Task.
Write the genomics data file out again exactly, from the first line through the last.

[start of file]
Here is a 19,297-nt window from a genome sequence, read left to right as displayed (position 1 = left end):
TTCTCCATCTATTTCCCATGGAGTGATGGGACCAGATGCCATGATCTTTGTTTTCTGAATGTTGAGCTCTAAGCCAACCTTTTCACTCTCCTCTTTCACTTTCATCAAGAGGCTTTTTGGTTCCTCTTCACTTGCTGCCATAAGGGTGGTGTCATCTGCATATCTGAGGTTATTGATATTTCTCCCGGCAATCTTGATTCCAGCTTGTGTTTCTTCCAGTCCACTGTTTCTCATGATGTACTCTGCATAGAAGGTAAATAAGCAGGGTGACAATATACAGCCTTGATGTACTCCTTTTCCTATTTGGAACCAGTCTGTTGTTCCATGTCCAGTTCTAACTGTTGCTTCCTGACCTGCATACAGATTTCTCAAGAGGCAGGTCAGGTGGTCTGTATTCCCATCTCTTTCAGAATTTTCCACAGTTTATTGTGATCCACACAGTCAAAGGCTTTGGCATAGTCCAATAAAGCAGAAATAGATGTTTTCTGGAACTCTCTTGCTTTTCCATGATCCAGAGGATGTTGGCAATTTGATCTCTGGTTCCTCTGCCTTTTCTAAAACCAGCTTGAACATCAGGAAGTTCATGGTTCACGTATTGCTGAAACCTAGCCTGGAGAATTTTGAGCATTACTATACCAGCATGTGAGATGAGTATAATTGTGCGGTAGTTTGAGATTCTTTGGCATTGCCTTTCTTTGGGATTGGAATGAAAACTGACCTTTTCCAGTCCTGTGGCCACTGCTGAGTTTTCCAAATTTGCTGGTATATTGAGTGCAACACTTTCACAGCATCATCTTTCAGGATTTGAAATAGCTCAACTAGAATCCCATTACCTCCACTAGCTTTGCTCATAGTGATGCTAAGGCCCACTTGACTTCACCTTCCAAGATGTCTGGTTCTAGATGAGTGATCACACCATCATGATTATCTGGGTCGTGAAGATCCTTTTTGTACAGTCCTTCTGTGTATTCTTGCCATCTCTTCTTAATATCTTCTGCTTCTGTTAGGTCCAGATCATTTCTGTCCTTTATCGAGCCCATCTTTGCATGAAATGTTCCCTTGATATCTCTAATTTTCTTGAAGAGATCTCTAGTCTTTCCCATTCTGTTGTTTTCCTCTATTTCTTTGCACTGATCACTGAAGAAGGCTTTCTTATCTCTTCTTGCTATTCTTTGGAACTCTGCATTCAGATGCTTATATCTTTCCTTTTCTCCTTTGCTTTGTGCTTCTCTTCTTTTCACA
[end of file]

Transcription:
Here is a 19,297-nt window from a genome sequence, read left to right as displayed (position 1 = left end):
TTCTCCATCTATTTCCCATGGAGTGATGGGACCAGATGCCATGATCTTTGTTTTCTGAATGTTGAGCTCTAAGCCAACCTTTTCACTCTCCTCTTTCACTTTCATCAAGAGGCTTTTTGGTTCCTCTTCACTTGCTGCCATAAGGGTGGTGTCATCTGCATATCTGAGGTTATTGATATTTCTCCCGGCAATCTTGATTCCAGCTTGTGTTTCTTCCAGTCCACTGTTTCTCATGATGTACTCTGCATAGAAGGTAAATAAGCAGGGTGACAATATACAGCCTTGATGTACTCCTTTTCCTATTTGGAACCAGTCTGTTGTTCCATGTCCAGTTCTAACTGTTGCTTCCTGACCTGCATACAGATTTCTCAAGAGGCAGGTCAGGTGGTCTGTATTCCCATCTCTTTCAGAATTTTCCACAGTTTATTGTGATCCACACAGTCAAAGGCTTTGGCATAGTCCAATAAAGCAGAAATAGATGTTTTCTGGAACTCTCTTGCTTTTCCATGATCCAGAGGATGTTGGCAATTTGATCTCTGGTTCCTCTGCCTTTTCTAAAACCAGCTTGAACATCAGGAAGTTCATGGTTCACGTATTGCTGAAACCTAGCCTGGAGAATTTTGAGCATTACTATACCAGCATGTGAGATGAGTATAATTGTGCGGTAGTTTGAGATTCTTTGGCATTGCCTTTCTTTGGGATTGGAATGAAAACTGACCTTTTCCAGTCCTGTGGCCACTGCTGAGTTTTCCAAATTTGCTGGTATATTGAGTGCAACACTTTCACAGCATCATCTTTCAGGATTTGAAATAGCTCAACTAGAATCCCATTACCTCCACTAGCTTTGCTCATAGTGATGCTAAGGCCCACTTGACTTCACCTTCCAAGATGTCTGGTTCTAGATGAGTGATCACACCATCATGATTATCTGGGTCGTGAAGATCCTTTTTGTACAGTCCTTCTGTGTATTCTTGCCATCTCTTCTTAATATCTTCTGCTTCTGTTAGGTCCAGATCATTTCTGTCCTTTATCGAGCCCATCTTTGCATGAAATGTTCCCTTGATATCTCTAATTTTCTTGAAGAGATCTCTAGTCTTTCCCATTCTGTTGTTTTCCTCTATTTCTTTGCACTGATCACTGAAGAAGGCTTTCTTATCTCTTCTTGCTATTCTTTGGAACTCTGCATTCAGATGCTTATATCTTTCCTTTTCTCCTTTGCTTTGTGCTTCTCTTCTTTTCACA